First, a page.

The Consumer Financial Protection Bureau (CFPB) is expected to publish in the Federal Register on Friday, June 7, a notice of a telephone survey it proposes to conduct. The survey would be targeted at consumers holding credit cards and would test their awareness of arbitration provisions in their credit card agreements. The notice will provide the public 60 days to comment on the proposed survey. We understand that the goal is to receive at least a thousand responses.

The survey would support a study that the CFPB is required by Section 1028 of the Dodd-Frank Wall Street Reform and Consumer Protection Act to conduct concerning the use of agreements providing for arbitration of any future dispute between providers of consumer financial services and consumers; the CFPB is also required to provide a report to Congress. That statute also authorizes the CFPB to prohibit or impose limitations on the use of such agreements if the CFPB finds that such prohibition or limitations are in the public interest and for the protection of consumers. Any such finding, by statute, must be consistent with the study.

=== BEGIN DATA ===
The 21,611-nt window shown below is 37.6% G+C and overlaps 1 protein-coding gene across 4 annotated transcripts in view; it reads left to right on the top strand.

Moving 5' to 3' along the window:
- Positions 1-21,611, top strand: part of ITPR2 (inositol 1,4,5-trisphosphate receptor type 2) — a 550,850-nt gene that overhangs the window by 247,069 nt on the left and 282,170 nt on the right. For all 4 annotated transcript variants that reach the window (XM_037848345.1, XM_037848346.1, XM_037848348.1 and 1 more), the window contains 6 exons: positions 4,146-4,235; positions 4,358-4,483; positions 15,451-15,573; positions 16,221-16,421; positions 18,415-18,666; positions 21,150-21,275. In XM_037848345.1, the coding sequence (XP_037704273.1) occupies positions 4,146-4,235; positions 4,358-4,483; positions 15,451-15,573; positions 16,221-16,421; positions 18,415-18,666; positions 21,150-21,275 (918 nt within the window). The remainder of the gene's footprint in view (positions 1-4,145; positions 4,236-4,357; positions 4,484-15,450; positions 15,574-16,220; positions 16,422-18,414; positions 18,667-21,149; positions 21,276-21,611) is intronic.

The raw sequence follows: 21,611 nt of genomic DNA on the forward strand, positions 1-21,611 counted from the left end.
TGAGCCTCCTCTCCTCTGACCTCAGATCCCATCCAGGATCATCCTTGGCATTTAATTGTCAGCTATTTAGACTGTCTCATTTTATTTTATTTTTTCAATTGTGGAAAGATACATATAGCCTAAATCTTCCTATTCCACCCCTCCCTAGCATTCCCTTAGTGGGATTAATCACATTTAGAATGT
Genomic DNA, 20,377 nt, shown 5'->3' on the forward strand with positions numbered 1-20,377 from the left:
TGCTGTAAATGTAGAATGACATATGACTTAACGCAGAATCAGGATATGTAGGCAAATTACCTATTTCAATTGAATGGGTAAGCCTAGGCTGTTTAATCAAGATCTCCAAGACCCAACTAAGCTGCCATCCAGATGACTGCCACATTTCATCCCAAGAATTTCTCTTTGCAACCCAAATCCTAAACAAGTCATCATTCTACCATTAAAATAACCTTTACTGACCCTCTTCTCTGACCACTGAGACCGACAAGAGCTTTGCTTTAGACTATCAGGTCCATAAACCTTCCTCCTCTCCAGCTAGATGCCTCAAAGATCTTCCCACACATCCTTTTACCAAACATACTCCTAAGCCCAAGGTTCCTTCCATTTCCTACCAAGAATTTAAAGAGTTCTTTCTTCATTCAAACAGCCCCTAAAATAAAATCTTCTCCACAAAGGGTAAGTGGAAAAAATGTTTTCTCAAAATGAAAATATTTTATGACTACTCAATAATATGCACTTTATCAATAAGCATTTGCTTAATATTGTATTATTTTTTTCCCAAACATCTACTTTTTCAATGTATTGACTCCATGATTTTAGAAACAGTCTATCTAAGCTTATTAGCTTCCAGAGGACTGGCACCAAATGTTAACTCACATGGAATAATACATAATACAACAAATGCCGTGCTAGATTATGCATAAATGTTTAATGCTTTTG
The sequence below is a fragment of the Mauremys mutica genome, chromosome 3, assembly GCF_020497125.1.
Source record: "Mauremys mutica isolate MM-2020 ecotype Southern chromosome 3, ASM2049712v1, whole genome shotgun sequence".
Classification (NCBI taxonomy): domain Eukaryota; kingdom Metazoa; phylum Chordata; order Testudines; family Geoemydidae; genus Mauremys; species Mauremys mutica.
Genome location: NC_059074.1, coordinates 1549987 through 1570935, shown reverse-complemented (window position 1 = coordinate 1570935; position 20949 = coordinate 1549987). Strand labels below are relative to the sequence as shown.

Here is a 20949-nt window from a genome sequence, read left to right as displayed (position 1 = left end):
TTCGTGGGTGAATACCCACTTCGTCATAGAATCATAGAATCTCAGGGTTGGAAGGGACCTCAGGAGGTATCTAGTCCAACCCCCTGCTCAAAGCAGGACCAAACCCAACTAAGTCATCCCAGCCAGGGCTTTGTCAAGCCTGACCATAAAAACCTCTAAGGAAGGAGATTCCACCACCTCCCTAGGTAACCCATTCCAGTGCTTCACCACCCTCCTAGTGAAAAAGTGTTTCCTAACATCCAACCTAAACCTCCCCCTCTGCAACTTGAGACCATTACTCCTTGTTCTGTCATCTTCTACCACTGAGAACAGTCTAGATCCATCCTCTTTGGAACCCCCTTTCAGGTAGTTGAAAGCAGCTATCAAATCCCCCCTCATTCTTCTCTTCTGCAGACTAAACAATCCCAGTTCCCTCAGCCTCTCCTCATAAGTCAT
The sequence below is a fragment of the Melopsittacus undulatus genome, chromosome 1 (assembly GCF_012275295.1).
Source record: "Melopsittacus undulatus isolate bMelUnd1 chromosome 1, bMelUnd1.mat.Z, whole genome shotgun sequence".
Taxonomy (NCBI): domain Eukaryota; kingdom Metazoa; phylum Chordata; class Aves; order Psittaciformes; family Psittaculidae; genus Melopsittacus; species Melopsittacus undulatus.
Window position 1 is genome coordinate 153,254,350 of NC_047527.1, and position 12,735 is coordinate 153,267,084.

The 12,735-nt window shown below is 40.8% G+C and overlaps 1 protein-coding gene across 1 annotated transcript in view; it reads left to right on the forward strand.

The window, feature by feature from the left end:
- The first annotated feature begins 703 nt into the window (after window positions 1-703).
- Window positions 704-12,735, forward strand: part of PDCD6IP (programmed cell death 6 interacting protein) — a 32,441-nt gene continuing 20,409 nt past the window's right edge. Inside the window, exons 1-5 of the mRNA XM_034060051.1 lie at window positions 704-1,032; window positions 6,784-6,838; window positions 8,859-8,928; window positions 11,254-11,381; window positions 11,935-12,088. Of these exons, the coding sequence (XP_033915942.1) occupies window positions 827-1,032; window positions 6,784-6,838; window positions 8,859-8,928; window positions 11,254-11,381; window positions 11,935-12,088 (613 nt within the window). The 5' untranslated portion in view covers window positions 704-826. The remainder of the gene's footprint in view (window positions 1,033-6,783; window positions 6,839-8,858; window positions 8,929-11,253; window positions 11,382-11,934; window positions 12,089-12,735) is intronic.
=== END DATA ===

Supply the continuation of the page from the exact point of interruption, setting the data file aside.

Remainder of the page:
It is not clear why the telephone survey that the CFPB will propose is to be limited to credit cardholders when the scope of the required study is considerably broader than credit card services.